Letting your players have new contacts is a reward in and of itself. Imagine this, your players are in a mystery and they cannot find out the answer. Despite using clues, and following our article on creating mysteries, your players are stumped and about ready to give up.

Then, they get a brilliant idea! Detective Trench is still in town, and he can help us get the information on 1 person while we stalk the other!

NPCs are able to give the players more options to solve quests, and encourages them be creative, but still let you be in control as a DM. Favors from an NPC rarely ruin a game, and are more than likely going to make the game more interesting for everyone.

Completing a quest for a future favor or just rewarding players with favors from NPCs will get your players to interact with the world more and become more creative, but you don’t just need favors where players exchange 1 favor token for a task.

Favors can be permanent.

If the players took their time to save the town blacksmith, the town blacksmith might give the players a permanent 15% discount on his wares! That is a pretty good deal, and something that the players will always keep in mind. They may run out of usefulness for a normal town blacksmith, but even at level 15 they will try to have him craft weird things for the party and make this arrangement work!

Favors a great way of rewarding players in D&D, but what about making the players feel good?

Status

When the players start, they are just some nameless vagabonds. They might have some friends, but society doesn’t care who they are. No one cares if you accomplish something. You are a nobody, and it doesn’t feel the best.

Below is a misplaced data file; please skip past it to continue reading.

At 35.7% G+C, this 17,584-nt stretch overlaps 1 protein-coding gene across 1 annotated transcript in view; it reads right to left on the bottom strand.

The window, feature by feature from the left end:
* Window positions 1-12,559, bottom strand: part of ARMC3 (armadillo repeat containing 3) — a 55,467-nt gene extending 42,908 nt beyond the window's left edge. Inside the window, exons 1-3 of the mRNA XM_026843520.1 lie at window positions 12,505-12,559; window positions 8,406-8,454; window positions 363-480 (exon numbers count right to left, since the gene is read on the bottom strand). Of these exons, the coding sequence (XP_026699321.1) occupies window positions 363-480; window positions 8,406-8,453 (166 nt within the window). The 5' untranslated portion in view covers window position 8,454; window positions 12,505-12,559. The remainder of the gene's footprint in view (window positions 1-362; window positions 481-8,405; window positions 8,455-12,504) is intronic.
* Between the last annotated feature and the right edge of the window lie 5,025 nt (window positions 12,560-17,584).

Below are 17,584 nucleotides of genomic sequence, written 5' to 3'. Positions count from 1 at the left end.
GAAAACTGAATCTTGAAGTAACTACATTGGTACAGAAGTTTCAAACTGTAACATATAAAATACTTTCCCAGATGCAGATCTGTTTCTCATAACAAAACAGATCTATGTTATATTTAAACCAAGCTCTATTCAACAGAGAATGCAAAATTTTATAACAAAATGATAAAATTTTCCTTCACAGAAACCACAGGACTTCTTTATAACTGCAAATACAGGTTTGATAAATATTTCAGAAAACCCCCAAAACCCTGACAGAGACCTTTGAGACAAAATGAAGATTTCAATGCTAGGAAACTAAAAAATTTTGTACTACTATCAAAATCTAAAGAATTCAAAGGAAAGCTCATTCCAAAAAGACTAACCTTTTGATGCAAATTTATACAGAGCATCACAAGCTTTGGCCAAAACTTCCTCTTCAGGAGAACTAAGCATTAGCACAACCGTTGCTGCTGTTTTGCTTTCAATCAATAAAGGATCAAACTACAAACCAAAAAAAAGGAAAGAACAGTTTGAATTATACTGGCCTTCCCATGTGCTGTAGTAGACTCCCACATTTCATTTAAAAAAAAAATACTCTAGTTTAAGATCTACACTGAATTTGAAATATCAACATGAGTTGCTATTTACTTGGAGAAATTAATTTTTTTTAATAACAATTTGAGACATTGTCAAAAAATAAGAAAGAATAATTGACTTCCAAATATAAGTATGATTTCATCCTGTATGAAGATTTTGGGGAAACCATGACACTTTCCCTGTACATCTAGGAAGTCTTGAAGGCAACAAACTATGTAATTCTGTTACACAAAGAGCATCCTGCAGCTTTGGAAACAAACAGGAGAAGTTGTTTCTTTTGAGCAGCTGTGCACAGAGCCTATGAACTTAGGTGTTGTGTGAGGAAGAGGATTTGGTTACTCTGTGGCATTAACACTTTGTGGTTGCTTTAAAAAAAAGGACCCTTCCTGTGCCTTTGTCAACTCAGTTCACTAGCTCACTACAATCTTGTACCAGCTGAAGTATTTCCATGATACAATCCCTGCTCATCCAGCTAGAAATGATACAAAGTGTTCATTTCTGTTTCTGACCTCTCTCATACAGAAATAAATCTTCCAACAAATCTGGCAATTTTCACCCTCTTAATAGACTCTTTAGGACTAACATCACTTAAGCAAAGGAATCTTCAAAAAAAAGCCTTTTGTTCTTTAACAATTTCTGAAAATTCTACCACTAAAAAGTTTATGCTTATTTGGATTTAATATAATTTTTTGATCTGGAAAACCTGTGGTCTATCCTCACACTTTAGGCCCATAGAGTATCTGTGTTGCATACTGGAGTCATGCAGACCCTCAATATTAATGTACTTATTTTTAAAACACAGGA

When players start to do more, the town, then city, country, and even the world might know about them! This status increase is seen in many of our movies, books, and various assortments of media. It feels good, and being recognized is a reward by itself.

With recognition can come a few new things. Players can get more quests, gain information easier, and have access to greater resources. These can give all the benefits that favors gain, but this is permanent. In addition, players will feel rooted to where they have a reputation. The players will want to defend the place and not just wander aimlessly.

Status can also be represented by statues, parades, or other honors that the players get. If players get their very own parade, most groups will love this and that alone is worth the reward.

This is a more roleplay centered reward, but status can have a huge impact on the game. A more universal way of rewarding players in D&D that we don’t think about though, is knowledge.

Knowledge

Magical tomes, scrolls, etc are all considered items that the players can utilize. Knowledge is a different kind of resource that that isn’t tangible.

Have you ever been frustrated in a game because you didn’t know something? You didn’t know how to get past a certain stage, or found out later information that made some previous encounter make sense? The feeling you gained once you learned this knowledge was rewarding, but let’s explore these two ideas a little bit more.

Your players do not know how to progress in the mystery. They are unable to pick up the most obvious clues, and you decide to reward their most creative efforts. The players did something that wasn’t actually helpful, but you want to reward the attempt. Therefore, you plant some extra knowledge for the players.

The players then learn about a piece of information that helps them solve the puzzle. This rewards leads to a greater reward, and they are happy with gaining knowledge.